Wednesday, November 29, 2023

Where the Spies Are

Frustrated that spy fiction seemed to be getting “short shrift” in recent “best books of the year” rosters, George Easter, the editor of Deadly Pleasures Mystery Magazine, recruited a couple of his quarterly’s contributors (Steele Curry and Jeff Popple) to help make up the following “Best Espionage Fiction of 2023” list:

Best Espionage Novels:
The Scarlet Papers, by Matthew Richardson (Michael Joseph UK)
The Secret Hours, by Mick Herron (Soho Crime)
Moscow Exile, by John Lawton (Atlantic Monthly Press)
The Peacock and the Sparrow, by
I.S. Berry (Atria)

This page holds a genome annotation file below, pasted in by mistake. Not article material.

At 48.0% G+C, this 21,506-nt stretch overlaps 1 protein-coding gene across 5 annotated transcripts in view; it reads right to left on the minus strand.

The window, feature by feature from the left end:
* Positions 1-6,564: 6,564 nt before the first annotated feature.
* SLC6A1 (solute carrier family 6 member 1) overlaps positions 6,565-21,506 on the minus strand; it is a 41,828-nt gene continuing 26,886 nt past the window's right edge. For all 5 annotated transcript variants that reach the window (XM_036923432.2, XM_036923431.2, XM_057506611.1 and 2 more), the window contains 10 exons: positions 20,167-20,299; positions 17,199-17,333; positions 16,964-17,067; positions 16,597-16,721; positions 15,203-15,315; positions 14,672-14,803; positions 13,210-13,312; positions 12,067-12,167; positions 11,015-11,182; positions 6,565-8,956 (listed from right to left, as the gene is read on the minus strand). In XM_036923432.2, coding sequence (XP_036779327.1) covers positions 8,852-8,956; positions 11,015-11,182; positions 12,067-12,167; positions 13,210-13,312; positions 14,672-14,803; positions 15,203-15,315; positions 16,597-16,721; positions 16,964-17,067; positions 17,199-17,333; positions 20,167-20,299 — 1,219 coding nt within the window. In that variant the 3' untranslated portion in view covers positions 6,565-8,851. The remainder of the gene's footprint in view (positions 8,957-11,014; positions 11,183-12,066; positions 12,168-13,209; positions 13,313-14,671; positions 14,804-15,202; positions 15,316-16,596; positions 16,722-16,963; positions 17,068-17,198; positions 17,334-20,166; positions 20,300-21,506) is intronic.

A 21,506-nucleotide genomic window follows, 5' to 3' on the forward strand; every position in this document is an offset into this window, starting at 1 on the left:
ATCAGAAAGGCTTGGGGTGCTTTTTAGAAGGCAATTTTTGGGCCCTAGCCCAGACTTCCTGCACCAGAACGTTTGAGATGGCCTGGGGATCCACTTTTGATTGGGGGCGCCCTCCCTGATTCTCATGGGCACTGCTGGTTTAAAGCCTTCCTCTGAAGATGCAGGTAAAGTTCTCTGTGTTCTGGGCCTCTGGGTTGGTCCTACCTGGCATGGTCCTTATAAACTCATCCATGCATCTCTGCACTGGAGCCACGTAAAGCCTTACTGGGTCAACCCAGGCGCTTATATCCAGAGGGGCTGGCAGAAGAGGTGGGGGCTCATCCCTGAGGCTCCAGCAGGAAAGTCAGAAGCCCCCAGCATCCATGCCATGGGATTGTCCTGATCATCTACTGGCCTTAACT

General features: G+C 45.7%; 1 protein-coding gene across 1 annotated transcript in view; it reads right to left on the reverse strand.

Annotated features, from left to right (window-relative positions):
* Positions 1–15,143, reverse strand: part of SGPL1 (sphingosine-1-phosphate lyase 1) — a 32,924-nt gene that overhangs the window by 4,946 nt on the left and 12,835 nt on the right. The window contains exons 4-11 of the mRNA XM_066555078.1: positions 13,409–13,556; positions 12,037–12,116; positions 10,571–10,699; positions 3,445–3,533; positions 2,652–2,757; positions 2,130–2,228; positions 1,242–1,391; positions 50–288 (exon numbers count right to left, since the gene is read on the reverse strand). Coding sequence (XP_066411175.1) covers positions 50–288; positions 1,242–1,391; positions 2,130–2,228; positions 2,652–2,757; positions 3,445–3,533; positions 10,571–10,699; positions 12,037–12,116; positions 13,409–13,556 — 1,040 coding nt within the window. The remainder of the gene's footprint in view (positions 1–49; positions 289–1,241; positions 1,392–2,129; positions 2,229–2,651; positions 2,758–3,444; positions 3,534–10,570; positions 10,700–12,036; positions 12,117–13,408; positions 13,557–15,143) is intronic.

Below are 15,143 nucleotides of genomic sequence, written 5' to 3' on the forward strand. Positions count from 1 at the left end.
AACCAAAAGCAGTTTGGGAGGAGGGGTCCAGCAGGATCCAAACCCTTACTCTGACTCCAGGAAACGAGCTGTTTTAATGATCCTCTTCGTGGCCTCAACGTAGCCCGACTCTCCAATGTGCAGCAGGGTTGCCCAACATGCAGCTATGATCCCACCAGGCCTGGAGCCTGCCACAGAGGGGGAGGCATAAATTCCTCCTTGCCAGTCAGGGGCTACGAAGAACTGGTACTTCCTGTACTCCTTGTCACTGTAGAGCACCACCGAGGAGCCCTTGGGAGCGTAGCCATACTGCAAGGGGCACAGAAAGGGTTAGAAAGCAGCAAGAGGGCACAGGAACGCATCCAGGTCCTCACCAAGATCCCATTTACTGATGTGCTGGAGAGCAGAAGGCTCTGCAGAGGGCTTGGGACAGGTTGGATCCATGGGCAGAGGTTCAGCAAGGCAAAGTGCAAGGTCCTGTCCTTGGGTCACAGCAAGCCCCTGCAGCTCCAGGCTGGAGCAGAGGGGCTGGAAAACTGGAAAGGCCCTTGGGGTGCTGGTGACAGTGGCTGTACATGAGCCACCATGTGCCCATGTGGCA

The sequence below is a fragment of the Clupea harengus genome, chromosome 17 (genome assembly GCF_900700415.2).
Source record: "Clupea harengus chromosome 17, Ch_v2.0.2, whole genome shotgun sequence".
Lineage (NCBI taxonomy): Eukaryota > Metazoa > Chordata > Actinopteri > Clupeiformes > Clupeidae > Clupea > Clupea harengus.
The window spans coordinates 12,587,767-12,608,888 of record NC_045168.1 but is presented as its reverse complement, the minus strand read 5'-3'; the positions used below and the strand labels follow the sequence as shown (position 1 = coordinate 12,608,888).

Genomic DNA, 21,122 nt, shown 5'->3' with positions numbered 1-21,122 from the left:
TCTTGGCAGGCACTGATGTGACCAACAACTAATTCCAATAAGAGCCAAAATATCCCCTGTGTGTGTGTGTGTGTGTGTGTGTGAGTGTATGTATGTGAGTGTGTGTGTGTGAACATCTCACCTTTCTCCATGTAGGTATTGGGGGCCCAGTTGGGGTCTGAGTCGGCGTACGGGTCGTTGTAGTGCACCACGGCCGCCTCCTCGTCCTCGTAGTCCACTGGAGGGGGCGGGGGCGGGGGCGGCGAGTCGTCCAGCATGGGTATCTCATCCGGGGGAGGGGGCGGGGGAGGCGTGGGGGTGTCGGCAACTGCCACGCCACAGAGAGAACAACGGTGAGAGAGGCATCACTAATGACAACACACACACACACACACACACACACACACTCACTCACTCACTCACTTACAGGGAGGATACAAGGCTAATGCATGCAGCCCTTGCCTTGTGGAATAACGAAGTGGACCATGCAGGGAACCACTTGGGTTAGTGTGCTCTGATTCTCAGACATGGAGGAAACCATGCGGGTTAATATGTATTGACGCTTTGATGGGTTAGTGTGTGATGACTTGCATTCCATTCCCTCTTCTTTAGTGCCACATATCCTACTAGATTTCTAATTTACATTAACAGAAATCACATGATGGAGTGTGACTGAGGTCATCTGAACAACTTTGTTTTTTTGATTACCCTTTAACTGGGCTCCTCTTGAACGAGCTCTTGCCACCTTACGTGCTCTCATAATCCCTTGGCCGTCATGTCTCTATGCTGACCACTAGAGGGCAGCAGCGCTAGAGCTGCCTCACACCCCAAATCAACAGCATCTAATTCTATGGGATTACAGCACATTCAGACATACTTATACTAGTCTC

Beirut Station, by Paul Vidich
(Pegasus Crime)
Kennedy 35, by Charles Cumming (Mysterious Press)

Honorable Mention:
Traitor, by Ava Glass (Bantam)
Moscow X, by David Mccloskey (Norton)
The Collector, by Daniel Silva (HarperCollins)
Black Wolf, by Kathleen Kent (Mulholland)
The Spy Coast, by Tess Gerritsen (Thomas & Mercer)
The Helsinki Affair, by Anna Pitoniak (Simon & Schuster)
The Year of the Locust, by Terry Hayes (Bantam UK)
Second Shot, by Cindy Dees (Kensington)
Chameleon, by Remi Adeleke (Morrow)
Red London, by Alma Katsu (Putnam)
The Man in the Corduroy Suit, by James Wolff (Bitter Lemon Press)
White Fox, by Owen Matthews (Doubleday)
The Partisan, by Patrick Worrall (Union Square)

To read more about these works, click here.

1 comment:

HonoluLou said...

As a teen one of my favorite reads was, Alfred Hitchcock's Sinister Spies, September 1966. I just went on Amazon and a new copy (only 2 available) sells at $95! That's a pretty good tribute, too!